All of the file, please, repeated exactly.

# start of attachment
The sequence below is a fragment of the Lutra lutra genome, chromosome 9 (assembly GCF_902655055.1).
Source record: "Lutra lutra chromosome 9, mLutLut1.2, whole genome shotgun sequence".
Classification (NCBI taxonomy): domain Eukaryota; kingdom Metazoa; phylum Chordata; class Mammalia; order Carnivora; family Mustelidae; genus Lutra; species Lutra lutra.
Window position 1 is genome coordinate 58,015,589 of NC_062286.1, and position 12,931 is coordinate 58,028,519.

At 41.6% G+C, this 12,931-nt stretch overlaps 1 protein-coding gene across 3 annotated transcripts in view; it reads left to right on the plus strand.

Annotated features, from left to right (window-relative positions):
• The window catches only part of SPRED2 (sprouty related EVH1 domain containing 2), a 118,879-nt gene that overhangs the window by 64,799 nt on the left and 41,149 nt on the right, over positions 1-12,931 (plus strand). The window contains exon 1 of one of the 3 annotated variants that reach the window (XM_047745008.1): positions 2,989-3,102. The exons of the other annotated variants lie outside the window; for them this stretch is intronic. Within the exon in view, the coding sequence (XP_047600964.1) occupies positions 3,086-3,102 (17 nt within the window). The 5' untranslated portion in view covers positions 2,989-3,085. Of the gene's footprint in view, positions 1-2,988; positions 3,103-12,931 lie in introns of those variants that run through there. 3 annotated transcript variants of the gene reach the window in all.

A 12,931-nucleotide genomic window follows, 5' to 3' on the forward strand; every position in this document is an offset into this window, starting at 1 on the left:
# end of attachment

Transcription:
The sequence below is a fragment of the Lutra lutra genome, chromosome 9 (assembly GCF_902655055.1).
Source record: "Lutra lutra chromosome 9, mLutLut1.2, whole genome shotgun sequence".
Classification (NCBI taxonomy): domain Eukaryota; kingdom Metazoa; phylum Chordata; class Mammalia; order Carnivora; family Mustelidae; genus Lutra; species Lutra lutra.
Window position 1 is genome coordinate 58,015,589 of NC_062286.1, and position 12,931 is coordinate 58,028,519.

At 41.6% G+C, this 12,931-nt stretch overlaps 1 protein-coding gene across 3 annotated transcripts in view; it reads left to right on the plus strand.

Annotated features, from left to right (window-relative positions):
• The window catches only part of SPRED2 (sprouty related EVH1 domain containing 2), a 118,879-nt gene that overhangs the window by 64,799 nt on the left and 41,149 nt on the right, over positions 1-12,931 (plus strand). The window contains exon 1 of one of the 3 annotated variants that reach the window (XM_047745008.1): positions 2,989-3,102. The exons of the other annotated variants lie outside the window; for them this stretch is intronic. Within the exon in view, the coding sequence (XP_047600964.1) occupies positions 3,086-3,102 (17 nt within the window). The 5' untranslated portion in view covers positions 2,989-3,085. Of the gene's footprint in view, positions 1-2,988; positions 3,103-12,931 lie in introns of those variants that run through there. 3 annotated transcript variants of the gene reach the window in all.

A 12,931-nucleotide genomic window follows, 5' to 3' on the forward strand; every position in this document is an offset into this window, starting at 1 on the left: